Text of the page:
“You are so brave, aren’t you nervous traveling to Colombia on your own ? What about Pablo Escobar and the drug cartels……….”
The answer is “no” and let this be the last time I address this subject! O.K. I know someone will ask me again, so it is one of the last times I will address this subject!!
There is still a lot of negative information about Colombia. On my last trip I visited the cemetery where Pablo Escobar is said to be buried. The above view of Medellin was taken from the cemetery looking towards the City, with the photograph below showing Pablo Escobar’s grave site with two mourners standing nearby.
Although I did not exhume his body, I believe it is buried underneath this impressive black engraved granite headstone, since 1993 when he was “taken care of,” jointly by the Colombians and a task force from the United States. If I was going to London or Rome, the question would never be raised. If I was going to Chicago where the homicide rate has surged lately, no one would question me. Colombia still has problems but since the Escobar days, security has been increased noticeably and this has become a vibrant, interesting, wonderful place to be – but don’t tell anyone because it is still under the radar, which most people prefer.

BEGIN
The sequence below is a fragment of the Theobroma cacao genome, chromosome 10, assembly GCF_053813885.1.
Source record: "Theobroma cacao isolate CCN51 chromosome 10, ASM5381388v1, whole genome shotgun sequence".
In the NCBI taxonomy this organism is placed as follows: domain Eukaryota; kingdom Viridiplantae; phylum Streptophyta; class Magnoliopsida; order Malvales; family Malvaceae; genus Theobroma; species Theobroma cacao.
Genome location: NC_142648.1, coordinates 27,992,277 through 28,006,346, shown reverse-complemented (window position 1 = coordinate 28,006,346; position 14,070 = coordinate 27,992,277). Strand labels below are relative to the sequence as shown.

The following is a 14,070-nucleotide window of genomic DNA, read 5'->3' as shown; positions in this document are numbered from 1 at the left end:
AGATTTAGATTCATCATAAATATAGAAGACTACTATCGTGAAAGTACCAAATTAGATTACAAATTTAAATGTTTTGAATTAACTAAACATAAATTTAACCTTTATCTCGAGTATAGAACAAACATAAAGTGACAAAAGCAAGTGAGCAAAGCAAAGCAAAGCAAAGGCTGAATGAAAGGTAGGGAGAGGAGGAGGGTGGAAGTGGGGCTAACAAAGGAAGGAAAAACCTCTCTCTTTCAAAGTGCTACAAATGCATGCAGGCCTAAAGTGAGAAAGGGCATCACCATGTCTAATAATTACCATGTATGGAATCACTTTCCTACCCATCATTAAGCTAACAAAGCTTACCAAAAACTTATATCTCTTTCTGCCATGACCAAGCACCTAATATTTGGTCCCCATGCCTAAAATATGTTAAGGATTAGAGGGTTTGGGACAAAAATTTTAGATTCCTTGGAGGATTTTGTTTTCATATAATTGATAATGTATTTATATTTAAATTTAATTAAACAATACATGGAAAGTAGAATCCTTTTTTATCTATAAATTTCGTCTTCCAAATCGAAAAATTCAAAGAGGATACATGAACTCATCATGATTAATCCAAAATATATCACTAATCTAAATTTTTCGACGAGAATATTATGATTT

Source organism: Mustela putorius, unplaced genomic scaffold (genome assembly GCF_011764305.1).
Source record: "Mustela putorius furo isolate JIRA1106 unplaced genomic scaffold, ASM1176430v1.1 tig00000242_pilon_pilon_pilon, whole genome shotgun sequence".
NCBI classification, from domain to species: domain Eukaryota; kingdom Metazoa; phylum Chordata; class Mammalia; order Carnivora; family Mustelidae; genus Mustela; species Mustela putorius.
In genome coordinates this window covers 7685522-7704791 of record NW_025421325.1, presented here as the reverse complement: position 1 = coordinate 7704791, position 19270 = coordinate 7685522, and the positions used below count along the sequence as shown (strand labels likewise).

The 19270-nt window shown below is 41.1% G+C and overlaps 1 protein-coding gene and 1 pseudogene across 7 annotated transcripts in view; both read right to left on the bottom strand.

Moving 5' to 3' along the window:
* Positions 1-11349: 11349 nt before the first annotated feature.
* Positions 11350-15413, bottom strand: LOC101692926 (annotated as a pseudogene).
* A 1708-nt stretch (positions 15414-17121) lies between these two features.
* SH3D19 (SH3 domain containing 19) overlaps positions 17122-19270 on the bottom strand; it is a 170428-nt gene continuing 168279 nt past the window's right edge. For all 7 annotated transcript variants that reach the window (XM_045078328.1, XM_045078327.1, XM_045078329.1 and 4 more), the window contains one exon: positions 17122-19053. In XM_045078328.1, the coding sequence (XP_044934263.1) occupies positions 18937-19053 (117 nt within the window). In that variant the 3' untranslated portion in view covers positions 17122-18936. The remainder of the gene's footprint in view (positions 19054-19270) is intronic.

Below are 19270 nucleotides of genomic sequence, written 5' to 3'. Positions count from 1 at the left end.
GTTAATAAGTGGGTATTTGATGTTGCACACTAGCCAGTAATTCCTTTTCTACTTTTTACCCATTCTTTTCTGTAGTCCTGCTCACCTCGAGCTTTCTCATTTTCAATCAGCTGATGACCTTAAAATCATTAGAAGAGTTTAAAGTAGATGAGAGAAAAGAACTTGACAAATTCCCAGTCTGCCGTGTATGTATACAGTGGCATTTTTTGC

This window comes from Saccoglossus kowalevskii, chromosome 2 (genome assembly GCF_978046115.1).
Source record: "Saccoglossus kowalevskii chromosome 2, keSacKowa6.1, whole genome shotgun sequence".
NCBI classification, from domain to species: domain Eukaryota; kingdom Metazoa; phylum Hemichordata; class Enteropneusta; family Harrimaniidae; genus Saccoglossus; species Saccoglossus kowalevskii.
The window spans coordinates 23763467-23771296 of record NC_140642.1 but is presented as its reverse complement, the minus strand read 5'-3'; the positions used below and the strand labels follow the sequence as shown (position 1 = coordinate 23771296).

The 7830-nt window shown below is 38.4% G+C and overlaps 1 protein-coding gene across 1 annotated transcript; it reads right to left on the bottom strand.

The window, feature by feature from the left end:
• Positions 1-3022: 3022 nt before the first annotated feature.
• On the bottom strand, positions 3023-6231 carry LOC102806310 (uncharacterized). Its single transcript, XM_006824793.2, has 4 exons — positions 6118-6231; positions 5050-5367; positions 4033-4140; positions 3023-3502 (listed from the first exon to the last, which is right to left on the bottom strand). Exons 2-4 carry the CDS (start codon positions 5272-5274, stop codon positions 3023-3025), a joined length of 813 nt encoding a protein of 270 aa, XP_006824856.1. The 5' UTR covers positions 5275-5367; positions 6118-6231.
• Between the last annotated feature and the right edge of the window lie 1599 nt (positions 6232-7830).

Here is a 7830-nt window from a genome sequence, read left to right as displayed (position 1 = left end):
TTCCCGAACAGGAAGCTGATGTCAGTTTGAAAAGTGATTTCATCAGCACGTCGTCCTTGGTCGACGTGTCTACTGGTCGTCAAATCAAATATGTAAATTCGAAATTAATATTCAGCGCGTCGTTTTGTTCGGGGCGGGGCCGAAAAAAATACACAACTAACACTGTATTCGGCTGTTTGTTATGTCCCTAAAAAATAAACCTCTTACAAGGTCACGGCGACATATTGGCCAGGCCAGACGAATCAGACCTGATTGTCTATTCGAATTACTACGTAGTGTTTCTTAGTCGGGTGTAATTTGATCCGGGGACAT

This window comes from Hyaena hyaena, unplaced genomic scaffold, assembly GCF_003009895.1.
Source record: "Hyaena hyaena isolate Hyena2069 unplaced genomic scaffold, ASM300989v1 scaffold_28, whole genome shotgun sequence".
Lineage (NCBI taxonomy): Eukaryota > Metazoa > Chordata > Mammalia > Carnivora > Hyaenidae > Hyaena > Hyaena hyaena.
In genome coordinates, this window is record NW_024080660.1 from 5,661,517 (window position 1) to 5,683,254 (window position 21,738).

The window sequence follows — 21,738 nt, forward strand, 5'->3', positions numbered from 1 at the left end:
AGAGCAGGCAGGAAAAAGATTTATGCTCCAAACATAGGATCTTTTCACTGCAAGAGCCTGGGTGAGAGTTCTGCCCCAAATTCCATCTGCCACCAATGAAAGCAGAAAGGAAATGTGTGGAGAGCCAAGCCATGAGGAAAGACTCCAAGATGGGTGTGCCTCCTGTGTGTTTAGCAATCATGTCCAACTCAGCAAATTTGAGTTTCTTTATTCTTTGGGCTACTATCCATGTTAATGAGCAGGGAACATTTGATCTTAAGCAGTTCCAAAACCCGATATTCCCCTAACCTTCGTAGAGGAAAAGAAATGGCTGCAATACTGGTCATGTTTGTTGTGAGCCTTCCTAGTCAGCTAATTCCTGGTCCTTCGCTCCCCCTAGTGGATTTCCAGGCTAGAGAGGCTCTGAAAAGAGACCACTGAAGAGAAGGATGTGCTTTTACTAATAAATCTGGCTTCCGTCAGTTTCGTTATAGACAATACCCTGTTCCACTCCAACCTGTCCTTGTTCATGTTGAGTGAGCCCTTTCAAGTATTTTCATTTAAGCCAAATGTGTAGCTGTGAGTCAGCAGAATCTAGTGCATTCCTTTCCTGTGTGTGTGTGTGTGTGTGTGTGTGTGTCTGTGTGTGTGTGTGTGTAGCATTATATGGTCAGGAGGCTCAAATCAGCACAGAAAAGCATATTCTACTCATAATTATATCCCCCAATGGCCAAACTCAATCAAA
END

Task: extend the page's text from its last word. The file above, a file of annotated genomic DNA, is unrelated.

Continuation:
So, what is going on here? The economy is strong, with an emerging middle class – very significant in terms of growth. Values in Cartagena and Bogota have both appreciated ahead of Medellin and Medellin is now poised to join them. The real estate market is strong, both residential and commercial. The stock market is a top performer, too. Mining, oil and gas, coal and natural resource exploration is exploding. A free trade agreement between the US and Colombia went into effect in 2012. Medellin was ranked the Number One Innovative City in the world for 2012, beating out NYC and Tel Aviv.
Hewlett Packard and Kimberley Clark have invested and opened subsidiaries here, with PriceSmart has opened warehouses in three cities. European, Brazilian, Chilean, Chinese, French and Canadian multinationals are already here and Colombia has gained credibility among their moneyed friends back home, being given Investment Grade rating in 2011. Contento is buildng a $170M TV and Film production studio, the largest in Latin America. Medellin has an important fashion industry, too, second only to Sao Paola on the continent. The Gross Domestic Product is growing at 4.9% and the rate of inflation averaged 2.9% last year. Colombia is the third strongest economy in Latin America behind Brazil and Mexico and is at last receiving favorable international press.
Finally, would Carlos Slim and Sam Zell invest if it wasn’t good?
I asked Rich Holman from First American Realty, who supplied much of the above information, to explain why Medellin has been a good place for investment and this was his reply:
“From 2009 to 2013 the Colombian Peso gained 35% on the USD, ( To rephrase this, if you had $100 USD in 2009 and converted it to Pesos in 2013, you would only receive $65.00. because of the exchange rate. Add few zeros to the $100 and it becomes a significant amount for investors shopping around).